November 30th marks the first major deadline for agency compliance with President Obama’s Open Data Executive Order and accompanying Memorandum M-13-13. In addition to representing an important step in the march towards open government and proper data management, this is an opportunity to evaluate agencies, identify best practices, and advocate for change. The Executive Order will continue to be implemented over the coming months and years, but agencies should, and will, be judged on how much effort they put into this first deadline. The level of agency compliance now will be a clear representation of how seriously they take the Executive Order.
Guidance issued alongside the Executive Order provides a strong roadmap for agency participation, but leaves some important points up for interpretation. Notably, agencies are given too much leeway to keep even the existence of their data secret.Continue reading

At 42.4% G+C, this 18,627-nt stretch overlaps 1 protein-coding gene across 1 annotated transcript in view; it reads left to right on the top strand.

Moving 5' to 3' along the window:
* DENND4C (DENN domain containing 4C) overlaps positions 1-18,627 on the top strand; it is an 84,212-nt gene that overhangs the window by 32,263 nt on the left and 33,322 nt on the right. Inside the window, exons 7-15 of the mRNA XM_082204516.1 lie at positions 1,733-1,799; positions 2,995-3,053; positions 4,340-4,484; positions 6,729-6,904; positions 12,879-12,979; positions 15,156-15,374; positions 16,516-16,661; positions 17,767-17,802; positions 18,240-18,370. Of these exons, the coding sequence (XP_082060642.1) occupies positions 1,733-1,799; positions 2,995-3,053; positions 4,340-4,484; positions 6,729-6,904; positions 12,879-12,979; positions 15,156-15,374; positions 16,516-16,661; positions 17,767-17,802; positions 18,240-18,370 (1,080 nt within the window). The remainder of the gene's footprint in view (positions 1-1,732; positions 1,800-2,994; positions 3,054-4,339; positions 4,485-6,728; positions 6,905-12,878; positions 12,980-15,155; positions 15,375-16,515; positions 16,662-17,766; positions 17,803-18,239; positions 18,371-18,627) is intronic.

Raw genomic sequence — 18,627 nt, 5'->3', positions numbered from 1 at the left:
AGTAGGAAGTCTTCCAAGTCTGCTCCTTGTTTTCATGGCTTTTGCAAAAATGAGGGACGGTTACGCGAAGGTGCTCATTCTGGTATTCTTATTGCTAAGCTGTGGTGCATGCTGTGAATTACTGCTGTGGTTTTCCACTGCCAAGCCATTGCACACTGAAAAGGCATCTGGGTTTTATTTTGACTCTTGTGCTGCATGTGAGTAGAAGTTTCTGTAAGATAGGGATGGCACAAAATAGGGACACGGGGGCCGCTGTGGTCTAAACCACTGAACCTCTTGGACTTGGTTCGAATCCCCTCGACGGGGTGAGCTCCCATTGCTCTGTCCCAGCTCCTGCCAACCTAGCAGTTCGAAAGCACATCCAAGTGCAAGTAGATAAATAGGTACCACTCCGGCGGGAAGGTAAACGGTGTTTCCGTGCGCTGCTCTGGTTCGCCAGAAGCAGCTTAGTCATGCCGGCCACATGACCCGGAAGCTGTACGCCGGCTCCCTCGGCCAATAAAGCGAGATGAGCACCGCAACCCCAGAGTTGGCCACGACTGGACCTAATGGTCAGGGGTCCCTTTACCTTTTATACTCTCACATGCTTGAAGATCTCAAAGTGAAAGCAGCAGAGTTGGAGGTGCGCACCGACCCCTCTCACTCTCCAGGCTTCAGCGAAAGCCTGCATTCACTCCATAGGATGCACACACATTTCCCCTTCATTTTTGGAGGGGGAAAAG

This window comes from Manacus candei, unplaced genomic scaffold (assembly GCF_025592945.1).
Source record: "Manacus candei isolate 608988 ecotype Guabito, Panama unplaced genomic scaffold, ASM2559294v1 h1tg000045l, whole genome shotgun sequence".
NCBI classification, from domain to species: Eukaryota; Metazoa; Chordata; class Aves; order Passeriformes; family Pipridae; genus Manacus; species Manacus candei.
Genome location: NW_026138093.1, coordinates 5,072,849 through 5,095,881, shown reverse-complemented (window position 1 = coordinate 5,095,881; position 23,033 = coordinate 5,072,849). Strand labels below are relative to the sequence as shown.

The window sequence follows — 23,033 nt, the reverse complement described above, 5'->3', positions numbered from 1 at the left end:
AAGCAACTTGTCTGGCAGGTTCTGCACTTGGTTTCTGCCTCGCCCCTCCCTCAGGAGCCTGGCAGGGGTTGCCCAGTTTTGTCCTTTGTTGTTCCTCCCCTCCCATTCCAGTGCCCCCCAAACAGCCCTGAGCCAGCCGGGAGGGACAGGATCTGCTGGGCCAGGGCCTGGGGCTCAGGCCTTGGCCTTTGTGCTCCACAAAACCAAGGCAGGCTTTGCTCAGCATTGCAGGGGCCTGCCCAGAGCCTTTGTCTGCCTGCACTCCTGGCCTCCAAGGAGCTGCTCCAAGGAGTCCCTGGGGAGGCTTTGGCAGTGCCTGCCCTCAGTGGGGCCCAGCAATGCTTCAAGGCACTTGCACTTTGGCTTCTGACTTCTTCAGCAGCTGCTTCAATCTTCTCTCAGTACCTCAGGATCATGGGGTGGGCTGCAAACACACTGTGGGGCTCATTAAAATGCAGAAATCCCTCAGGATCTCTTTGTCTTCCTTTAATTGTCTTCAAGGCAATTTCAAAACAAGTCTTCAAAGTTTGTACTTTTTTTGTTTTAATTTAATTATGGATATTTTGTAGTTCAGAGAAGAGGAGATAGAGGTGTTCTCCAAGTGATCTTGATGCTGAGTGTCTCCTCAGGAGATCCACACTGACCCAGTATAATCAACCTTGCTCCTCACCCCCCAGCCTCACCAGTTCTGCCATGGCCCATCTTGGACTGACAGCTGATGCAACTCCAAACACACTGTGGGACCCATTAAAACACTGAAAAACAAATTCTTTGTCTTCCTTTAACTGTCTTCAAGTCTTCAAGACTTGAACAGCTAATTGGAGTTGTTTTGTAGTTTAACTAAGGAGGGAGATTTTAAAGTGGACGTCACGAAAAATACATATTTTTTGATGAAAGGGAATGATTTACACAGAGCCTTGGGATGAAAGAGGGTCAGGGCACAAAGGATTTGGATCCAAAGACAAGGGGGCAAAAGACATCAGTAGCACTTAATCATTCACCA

Just two days after the filing of Sunlight’s first lawsuit, and after more than five months of agency recalcitrance, we received the documents we sued for under the Freedom of Information Act.Continue reading
Today the Sunlight Foundation filed its very first Freedom of Information Act (FOIA) lawsuit. In May 2013, we sent a FOIA request to the General Services Administration (GSA) requesting a copy of all contract notices that had been posted on Fedbizopps.gov since 2000. These notices would allow members of the press, researchers, and our developers to analyze government spending patterns, to look for inaccuracies, corruption, and waste.
Despite our repeated inquiries and reminders, Sunlight never heard back from the GSA about our FOIA request in the more than five months since then. So we decided to take action.Continue reading